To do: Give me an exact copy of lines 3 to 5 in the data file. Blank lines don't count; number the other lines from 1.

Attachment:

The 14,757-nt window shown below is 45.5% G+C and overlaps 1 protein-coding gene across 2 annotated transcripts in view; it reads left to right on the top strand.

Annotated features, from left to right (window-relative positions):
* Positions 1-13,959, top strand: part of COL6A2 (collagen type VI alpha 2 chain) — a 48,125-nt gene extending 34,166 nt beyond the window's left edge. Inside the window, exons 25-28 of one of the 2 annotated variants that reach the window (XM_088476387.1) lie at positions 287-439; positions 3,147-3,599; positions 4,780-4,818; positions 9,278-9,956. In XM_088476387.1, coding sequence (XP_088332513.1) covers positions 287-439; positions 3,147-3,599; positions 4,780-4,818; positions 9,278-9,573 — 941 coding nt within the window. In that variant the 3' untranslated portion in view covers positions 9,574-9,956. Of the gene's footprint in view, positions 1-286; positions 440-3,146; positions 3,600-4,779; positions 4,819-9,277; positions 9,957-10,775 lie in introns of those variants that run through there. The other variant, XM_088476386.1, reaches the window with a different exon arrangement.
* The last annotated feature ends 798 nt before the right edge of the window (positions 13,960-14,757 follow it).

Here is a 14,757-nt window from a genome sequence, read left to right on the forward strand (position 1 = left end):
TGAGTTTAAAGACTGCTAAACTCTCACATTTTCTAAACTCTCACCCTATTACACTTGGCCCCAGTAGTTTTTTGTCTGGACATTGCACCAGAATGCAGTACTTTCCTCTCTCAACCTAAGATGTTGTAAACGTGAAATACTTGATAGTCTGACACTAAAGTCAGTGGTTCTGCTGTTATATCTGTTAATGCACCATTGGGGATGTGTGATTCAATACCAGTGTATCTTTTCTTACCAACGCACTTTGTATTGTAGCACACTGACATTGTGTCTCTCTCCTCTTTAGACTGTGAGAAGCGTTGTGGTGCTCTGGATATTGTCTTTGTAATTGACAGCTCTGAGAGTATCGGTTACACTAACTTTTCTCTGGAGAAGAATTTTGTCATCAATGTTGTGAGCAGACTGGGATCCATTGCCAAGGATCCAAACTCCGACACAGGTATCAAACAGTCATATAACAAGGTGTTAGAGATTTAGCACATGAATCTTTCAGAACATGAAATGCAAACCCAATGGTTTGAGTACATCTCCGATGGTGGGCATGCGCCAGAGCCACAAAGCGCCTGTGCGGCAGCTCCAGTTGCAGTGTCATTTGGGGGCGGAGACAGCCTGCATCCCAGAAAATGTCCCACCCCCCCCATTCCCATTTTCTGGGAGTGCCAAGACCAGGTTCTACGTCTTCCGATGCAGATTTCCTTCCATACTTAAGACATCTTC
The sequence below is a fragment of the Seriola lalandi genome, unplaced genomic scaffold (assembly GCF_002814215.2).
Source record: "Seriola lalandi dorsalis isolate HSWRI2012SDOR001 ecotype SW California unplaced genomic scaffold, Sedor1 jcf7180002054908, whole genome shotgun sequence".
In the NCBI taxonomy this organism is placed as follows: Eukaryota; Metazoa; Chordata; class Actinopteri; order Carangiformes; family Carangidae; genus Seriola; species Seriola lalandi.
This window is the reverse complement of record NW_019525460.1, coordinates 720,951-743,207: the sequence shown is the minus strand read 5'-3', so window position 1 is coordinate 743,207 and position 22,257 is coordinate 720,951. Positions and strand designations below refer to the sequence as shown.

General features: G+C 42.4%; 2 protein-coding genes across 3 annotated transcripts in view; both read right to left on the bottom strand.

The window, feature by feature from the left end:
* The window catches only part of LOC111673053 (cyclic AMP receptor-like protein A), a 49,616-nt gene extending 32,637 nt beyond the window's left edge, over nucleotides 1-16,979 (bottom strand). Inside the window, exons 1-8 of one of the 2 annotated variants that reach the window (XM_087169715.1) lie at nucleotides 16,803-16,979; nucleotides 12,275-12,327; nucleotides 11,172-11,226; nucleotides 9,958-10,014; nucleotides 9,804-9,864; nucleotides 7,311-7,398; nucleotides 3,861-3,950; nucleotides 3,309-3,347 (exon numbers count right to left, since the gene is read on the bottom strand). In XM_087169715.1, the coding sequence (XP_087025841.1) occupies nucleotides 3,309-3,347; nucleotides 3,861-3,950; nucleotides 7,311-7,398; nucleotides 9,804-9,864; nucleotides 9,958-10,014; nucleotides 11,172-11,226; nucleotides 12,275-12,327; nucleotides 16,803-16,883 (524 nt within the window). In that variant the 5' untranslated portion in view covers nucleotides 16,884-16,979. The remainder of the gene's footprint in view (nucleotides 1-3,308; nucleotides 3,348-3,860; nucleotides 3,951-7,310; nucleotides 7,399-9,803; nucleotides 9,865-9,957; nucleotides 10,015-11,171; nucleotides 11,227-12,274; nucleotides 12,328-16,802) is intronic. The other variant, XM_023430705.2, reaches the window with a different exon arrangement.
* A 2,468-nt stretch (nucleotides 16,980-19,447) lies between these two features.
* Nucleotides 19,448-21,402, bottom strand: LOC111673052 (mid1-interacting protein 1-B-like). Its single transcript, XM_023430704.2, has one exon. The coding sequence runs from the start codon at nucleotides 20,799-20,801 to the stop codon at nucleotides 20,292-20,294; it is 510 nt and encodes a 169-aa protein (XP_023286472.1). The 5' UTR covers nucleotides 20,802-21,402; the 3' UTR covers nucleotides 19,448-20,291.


* Positions 1-13,959, top strand: part of COL6A2 (collagen type VI alpha 2 chain) — a 48,125-nt gene extending 34,166 nt beyond the window's left edge. Inside the window, exons 25-28 of one of the 2 annotated variants that reach the window (XM_088476387.1) lie at positions 287-439; positions 3,147-3,599; positions 4,780-4,818; positions 9,278-9,956. In XM_088476387.1, coding sequence (XP_088332513.1) covers positions 287-439; positions 3,147-3,599; positions 4,780-4,818; positions 9,278-9,573 — 941 coding nt within the window. In that variant the 3' untranslated portion in view covers positions 9,574-9,956. Of the gene's footprint in view, positions 1-286; positions 440-3,146; positions 3,600-4,779; positions 4,819-9,277; positions 9,957-10,775 lie in introns of those variants that run through there. The other variant, XM_088476386.1, reaches the window with a different exon arrangement.
* The last annotated feature ends 798 nt before the right edge of the window (positions 13,960-14,757 follow it).

Here is a 14,757-nt window from a genome sequence, read left to right on the forward strand (position 1 = left end):